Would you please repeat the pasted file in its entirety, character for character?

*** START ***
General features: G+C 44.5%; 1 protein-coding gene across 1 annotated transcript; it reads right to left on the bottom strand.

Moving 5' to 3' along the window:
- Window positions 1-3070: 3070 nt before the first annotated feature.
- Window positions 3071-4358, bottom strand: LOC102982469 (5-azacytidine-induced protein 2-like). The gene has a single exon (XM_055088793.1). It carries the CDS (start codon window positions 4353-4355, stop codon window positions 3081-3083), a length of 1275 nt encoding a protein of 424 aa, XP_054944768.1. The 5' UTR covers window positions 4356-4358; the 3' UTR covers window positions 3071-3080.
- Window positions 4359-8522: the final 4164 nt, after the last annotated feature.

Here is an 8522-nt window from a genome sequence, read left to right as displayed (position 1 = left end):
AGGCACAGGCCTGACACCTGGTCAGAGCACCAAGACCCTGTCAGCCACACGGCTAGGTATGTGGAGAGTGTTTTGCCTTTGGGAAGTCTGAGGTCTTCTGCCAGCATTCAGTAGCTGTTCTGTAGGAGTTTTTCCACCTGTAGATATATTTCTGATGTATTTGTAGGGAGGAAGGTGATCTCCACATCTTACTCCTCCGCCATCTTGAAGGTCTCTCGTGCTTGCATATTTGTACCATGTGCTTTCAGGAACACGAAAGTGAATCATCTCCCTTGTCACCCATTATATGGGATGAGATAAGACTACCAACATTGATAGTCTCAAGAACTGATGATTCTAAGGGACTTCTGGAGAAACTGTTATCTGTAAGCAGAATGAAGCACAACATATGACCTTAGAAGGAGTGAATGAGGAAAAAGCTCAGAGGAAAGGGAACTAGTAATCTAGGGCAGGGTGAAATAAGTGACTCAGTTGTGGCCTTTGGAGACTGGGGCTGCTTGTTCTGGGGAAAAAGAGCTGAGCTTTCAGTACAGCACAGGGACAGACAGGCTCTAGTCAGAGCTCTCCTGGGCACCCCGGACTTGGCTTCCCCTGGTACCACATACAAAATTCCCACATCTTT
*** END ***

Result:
General features: G+C 44.5%; 1 protein-coding gene across 1 annotated transcript; it reads right to left on the bottom strand.

Moving 5' to 3' along the window:
- Window positions 1-3070: 3070 nt before the first annotated feature.
- Window positions 3071-4358, bottom strand: LOC102982469 (5-azacytidine-induced protein 2-like). The gene has a single exon (XM_055088793.1). It carries the CDS (start codon window positions 4353-4355, stop codon window positions 3081-3083), a length of 1275 nt encoding a protein of 424 aa, XP_054944768.1. The 5' UTR covers window positions 4356-4358; the 3' UTR covers window positions 3071-3080.
- Window positions 4359-8522: the final 4164 nt, after the last annotated feature.

Here is an 8522-nt window from a genome sequence, read left to right as displayed (position 1 = left end):
AGGCACAGGCCTGACACCTGGTCAGAGCACCAAGACCCTGTCAGCCACACGGCTAGGTATGTGGAGAGTGTTTTGCCTTTGGGAAGTCTGAGGTCTTCTGCCAGCATTCAGTAGCTGTTCTGTAGGAGTTTTTCCACCTGTAGATATATTTCTGATGTATTTGTAGGGAGGAAGGTGATCTCCACATCTTACTCCTCCGCCATCTTGAAGGTCTCTCGTGCTTGCATATTTGTACCATGTGCTTTCAGGAACACGAAAGTGAATCATCTCCCTTGTCACCCATTATATGGGATGAGATAAGACTACCAACATTGATAGTCTCAAGAACTGATGATTCTAAGGGACTTCTGGAGAAACTGTTATCTGTAAGCAGAATGAAGCACAACATATGACCTTAGAAGGAGTGAATGAGGAAAAAGCTCAGAGGAAAGGGAACTAGTAATCTAGGGCAGGGTGAAATAAGTGACTCAGTTGTGGCCTTTGGAGACTGGGGCTGCTTGTTCTGGGGAAAAAGAGCTGAGCTTTCAGTACAGCACAGGGACAGACAGGCTCTAGTCAGAGCTCTCCTGGGCACCCCGGACTTGGCTTCCCCTGGTACCACATACAAAATTCCCACATCTTT